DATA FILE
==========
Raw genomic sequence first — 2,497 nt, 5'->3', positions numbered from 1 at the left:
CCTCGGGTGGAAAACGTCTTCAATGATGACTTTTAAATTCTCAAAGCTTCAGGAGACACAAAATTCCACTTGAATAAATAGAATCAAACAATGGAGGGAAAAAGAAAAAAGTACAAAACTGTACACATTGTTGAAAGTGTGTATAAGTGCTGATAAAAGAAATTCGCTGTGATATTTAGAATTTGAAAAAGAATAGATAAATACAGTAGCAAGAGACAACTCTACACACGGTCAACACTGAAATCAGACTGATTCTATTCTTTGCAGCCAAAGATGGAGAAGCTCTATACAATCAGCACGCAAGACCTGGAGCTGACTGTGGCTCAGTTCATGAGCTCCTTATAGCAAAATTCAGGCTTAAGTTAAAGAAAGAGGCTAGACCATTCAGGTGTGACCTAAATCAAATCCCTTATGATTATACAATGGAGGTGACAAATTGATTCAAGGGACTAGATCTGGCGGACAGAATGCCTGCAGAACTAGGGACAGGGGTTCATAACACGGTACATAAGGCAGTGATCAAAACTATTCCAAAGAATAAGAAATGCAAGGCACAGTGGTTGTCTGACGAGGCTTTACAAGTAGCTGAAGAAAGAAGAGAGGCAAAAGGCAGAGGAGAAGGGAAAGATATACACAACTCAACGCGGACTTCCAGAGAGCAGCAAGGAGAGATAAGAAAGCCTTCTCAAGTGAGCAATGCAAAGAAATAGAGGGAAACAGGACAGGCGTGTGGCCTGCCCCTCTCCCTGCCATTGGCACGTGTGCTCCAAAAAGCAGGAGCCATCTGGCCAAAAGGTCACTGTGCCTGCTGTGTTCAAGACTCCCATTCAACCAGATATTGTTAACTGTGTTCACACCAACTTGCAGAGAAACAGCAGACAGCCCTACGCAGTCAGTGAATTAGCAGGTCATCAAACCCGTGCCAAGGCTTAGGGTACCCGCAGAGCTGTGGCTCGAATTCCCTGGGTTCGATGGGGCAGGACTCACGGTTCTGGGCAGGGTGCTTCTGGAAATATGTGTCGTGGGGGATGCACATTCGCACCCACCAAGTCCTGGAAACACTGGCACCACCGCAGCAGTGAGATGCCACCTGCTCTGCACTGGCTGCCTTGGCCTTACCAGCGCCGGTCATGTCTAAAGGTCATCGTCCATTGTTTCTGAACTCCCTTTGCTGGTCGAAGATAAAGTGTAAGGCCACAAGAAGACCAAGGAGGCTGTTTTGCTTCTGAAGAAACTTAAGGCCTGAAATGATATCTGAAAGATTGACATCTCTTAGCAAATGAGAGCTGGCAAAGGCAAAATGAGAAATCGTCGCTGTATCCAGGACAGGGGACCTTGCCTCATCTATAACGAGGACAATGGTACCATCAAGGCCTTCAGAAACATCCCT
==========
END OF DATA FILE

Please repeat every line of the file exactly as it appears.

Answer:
Raw genomic sequence first — 2,497 nt, 5'->3', positions numbered from 1 at the left:
CCTCGGGTGGAAAACGTCTTCAATGATGACTTTTAAATTCTCAAAGCTTCAGGAGACACAAAATTCCACTTGAATAAATAGAATCAAACAATGGAGGGAAAAAGAAAAAAGTACAAAACTGTACACATTGTTGAAAGTGTGTATAAGTGCTGATAAAAGAAATTCGCTGTGATATTTAGAATTTGAAAAAGAATAGATAAATACAGTAGCAAGAGACAACTCTACACACGGTCAACACTGAAATCAGACTGATTCTATTCTTTGCAGCCAAAGATGGAGAAGCTCTATACAATCAGCACGCAAGACCTGGAGCTGACTGTGGCTCAGTTCATGAGCTCCTTATAGCAAAATTCAGGCTTAAGTTAAAGAAAGAGGCTAGACCATTCAGGTGTGACCTAAATCAAATCCCTTATGATTATACAATGGAGGTGACAAATTGATTCAAGGGACTAGATCTGGCGGACAGAATGCCTGCAGAACTAGGGACAGGGGTTCATAACACGGTACATAAGGCAGTGATCAAAACTATTCCAAAGAATAAGAAATGCAAGGCACAGTGGTTGTCTGACGAGGCTTTACAAGTAGCTGAAGAAAGAAGAGAGGCAAAAGGCAGAGGAGAAGGGAAAGATATACACAACTCAACGCGGACTTCCAGAGAGCAGCAAGGAGAGATAAGAAAGCCTTCTCAAGTGAGCAATGCAAAGAAATAGAGGGAAACAGGACAGGCGTGTGGCCTGCCCCTCTCCCTGCCATTGGCACGTGTGCTCCAAAAAGCAGGAGCCATCTGGCCAAAAGGTCACTGTGCCTGCTGTGTTCAAGACTCCCATTCAACCAGATATTGTTAACTGTGTTCACACCAACTTGCAGAGAAACAGCAGACAGCCCTACGCAGTCAGTGAATTAGCAGGTCATCAAACCCGTGCCAAGGCTTAGGGTACCCGCAGAGCTGTGGCTCGAATTCCCTGGGTTCGATGGGGCAGGACTCACGGTTCTGGGCAGGGTGCTTCTGGAAATATGTGTCGTGGGGGATGCACATTCGCACCCACCAAGTCCTGGAAACACTGGCACCACCGCAGCAGTGAGATGCCACCTGCTCTGCACTGGCTGCCTTGGCCTTACCAGCGCCGGTCATGTCTAAAGGTCATCGTCCATTGTTTCTGAACTCCCTTTGCTGGTCGAAGATAAAGTGTAAGGCCACAAGAAGACCAAGGAGGCTGTTTTGCTTCTGAAGAAACTTAAGGCCTGAAATGATATCTGAAAGATTGACATCTCTTAGCAAATGAGAGCTGGCAAAGGCAAAATGAGAAATCGTCGCTGTATCCAGGACAGGGGACCTTGCCTCATCTATAACGAGGACAATGGTACCATCAAGGCCTTCAGAAACATCCCT